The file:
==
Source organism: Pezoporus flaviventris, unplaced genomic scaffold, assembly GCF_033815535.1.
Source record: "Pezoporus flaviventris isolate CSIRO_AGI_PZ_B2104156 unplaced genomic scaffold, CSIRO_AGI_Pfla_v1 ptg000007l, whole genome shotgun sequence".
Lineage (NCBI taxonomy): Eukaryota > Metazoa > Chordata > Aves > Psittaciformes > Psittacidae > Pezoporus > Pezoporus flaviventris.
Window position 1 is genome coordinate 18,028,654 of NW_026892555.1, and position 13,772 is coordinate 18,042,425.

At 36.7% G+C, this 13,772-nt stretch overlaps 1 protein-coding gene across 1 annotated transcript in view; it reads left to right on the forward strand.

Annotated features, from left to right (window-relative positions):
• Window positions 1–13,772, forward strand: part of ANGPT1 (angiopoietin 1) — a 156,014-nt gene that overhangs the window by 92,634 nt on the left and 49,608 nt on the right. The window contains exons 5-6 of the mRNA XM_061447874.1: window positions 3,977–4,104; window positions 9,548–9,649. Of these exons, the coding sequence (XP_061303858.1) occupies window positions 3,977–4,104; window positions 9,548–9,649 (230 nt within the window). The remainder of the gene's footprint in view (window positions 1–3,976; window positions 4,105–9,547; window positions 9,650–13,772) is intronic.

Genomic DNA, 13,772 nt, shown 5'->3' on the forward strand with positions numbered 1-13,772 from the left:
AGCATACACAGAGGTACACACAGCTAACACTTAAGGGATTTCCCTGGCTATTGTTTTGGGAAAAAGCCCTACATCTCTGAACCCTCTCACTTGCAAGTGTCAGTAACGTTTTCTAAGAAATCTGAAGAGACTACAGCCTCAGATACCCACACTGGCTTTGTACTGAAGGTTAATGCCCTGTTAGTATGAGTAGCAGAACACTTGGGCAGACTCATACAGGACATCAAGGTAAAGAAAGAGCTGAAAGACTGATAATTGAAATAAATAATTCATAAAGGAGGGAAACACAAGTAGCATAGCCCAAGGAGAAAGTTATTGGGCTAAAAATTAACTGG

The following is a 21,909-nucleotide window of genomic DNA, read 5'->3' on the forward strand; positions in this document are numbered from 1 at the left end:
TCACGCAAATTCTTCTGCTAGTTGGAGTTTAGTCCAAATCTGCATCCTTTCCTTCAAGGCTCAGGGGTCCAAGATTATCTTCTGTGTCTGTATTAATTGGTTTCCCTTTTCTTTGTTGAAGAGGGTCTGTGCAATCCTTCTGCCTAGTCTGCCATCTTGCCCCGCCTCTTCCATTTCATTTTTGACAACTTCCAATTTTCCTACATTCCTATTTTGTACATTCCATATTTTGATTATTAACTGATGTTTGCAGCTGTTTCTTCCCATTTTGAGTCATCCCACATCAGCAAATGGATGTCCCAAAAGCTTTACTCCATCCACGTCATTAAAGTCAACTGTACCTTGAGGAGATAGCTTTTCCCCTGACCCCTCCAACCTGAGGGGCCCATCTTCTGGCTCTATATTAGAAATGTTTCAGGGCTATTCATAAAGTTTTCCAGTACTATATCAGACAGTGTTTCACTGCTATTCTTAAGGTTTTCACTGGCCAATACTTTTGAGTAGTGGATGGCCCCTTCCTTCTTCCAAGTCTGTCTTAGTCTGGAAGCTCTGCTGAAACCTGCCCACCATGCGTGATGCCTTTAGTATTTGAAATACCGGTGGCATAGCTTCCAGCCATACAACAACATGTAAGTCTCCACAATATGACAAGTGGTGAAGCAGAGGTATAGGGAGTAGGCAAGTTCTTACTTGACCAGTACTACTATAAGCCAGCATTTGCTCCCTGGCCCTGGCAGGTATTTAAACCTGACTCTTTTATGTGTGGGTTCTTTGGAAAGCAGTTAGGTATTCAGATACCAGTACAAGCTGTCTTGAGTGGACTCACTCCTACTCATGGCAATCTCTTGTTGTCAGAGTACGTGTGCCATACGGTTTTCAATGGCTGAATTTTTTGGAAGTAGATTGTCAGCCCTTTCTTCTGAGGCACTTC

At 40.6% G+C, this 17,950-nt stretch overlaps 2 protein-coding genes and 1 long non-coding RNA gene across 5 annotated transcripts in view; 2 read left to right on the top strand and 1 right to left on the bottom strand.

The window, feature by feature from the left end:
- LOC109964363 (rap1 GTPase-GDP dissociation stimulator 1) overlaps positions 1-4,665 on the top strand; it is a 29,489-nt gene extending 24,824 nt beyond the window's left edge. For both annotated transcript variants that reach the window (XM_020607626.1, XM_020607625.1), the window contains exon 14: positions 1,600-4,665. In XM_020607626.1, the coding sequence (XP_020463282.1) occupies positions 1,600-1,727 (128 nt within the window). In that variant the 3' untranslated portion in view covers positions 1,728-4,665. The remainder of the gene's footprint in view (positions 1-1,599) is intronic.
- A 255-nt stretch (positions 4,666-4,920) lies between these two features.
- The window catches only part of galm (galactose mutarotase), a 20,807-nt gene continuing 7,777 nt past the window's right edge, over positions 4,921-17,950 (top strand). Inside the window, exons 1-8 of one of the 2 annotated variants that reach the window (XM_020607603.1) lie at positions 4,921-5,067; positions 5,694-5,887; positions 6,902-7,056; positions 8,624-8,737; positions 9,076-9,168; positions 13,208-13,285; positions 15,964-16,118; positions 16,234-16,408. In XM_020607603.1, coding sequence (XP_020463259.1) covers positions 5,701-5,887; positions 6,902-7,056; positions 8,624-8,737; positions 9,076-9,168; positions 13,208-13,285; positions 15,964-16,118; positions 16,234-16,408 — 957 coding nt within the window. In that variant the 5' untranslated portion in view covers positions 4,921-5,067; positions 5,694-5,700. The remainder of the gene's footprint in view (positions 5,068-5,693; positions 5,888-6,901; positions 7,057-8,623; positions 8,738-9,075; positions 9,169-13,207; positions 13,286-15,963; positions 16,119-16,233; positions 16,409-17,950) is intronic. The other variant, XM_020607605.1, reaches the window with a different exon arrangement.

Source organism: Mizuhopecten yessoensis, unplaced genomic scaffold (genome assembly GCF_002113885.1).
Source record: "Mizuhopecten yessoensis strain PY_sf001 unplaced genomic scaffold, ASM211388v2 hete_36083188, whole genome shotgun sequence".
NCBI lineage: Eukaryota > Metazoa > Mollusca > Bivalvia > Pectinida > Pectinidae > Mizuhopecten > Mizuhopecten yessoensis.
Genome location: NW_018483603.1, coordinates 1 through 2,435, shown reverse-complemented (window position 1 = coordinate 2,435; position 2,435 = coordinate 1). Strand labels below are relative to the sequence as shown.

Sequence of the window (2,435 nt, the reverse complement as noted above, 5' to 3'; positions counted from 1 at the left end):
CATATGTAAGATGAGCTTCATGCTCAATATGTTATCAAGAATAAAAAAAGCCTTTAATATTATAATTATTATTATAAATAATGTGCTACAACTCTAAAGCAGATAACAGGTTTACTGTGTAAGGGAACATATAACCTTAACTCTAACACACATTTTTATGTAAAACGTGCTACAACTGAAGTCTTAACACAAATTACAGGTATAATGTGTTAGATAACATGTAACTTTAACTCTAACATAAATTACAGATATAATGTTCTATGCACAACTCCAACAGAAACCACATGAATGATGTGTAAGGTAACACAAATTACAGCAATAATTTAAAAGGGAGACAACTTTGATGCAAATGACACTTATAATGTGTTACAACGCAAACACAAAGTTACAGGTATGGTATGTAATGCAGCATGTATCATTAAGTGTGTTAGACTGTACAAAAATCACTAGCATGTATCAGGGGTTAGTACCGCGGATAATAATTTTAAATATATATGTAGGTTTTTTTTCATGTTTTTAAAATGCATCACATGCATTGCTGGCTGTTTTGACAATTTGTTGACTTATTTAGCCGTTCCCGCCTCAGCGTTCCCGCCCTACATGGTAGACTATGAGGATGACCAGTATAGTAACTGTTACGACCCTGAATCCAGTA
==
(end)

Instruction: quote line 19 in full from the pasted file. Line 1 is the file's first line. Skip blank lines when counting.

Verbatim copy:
NCBI lineage: Eukaryota > Metazoa > Mollusca > Bivalvia > Pectinida > Pectinidae > Mizuhopecten > Mizuhopecten yessoensis.